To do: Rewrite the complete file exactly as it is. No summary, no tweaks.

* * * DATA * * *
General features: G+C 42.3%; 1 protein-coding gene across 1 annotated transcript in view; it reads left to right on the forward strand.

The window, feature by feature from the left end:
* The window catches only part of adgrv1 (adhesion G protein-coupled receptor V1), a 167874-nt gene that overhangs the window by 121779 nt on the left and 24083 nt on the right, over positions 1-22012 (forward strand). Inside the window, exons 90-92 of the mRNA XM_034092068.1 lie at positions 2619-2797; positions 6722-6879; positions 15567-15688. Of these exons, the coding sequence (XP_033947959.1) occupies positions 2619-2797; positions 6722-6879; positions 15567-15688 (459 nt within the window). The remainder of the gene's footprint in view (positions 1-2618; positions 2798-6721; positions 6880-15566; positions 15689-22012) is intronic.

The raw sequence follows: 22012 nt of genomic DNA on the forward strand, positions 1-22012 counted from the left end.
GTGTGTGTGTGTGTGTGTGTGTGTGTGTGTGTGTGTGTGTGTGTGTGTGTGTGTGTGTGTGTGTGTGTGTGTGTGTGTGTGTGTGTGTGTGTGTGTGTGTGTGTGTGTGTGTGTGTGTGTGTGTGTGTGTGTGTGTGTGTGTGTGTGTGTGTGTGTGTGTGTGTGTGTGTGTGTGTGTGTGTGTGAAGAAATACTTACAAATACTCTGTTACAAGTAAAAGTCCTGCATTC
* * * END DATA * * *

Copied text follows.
General features: G+C 42.3%; 1 protein-coding gene across 1 annotated transcript in view; it reads left to right on the forward strand.

The window, feature by feature from the left end:
* The window catches only part of adgrv1 (adhesion G protein-coupled receptor V1), a 167874-nt gene that overhangs the window by 121779 nt on the left and 24083 nt on the right, over positions 1-22012 (forward strand). Inside the window, exons 90-92 of the mRNA XM_034092068.1 lie at positions 2619-2797; positions 6722-6879; positions 15567-15688. Of these exons, the coding sequence (XP_033947959.1) occupies positions 2619-2797; positions 6722-6879; positions 15567-15688 (459 nt within the window). The remainder of the gene's footprint in view (positions 1-2618; positions 2798-6721; positions 6880-15566; positions 15689-22012) is intronic.

The raw sequence follows: 22012 nt of genomic DNA on the forward strand, positions 1-22012 counted from the left end.
GTGTGTGTGTGTGTGTGTGTGTGTGTGTGTGTGTGTGTGTGTGTGTGTGTGTGTGTGTGTGTGTGTGTGTGTGTGTGTGTGTGTGTGTGTGTGTGTGTGTGTGTGTGTGTGTGTGTGTGTGTGTGTGTGTGTGTGTGTGTGTGTGTGTGTGTGTGTGTGTGTGTGTGTGTGTGTGTGTGTGTGTGAAGAAATACTTACAAATACTCTGTTACAAGTAAAAGTCCTGCATTC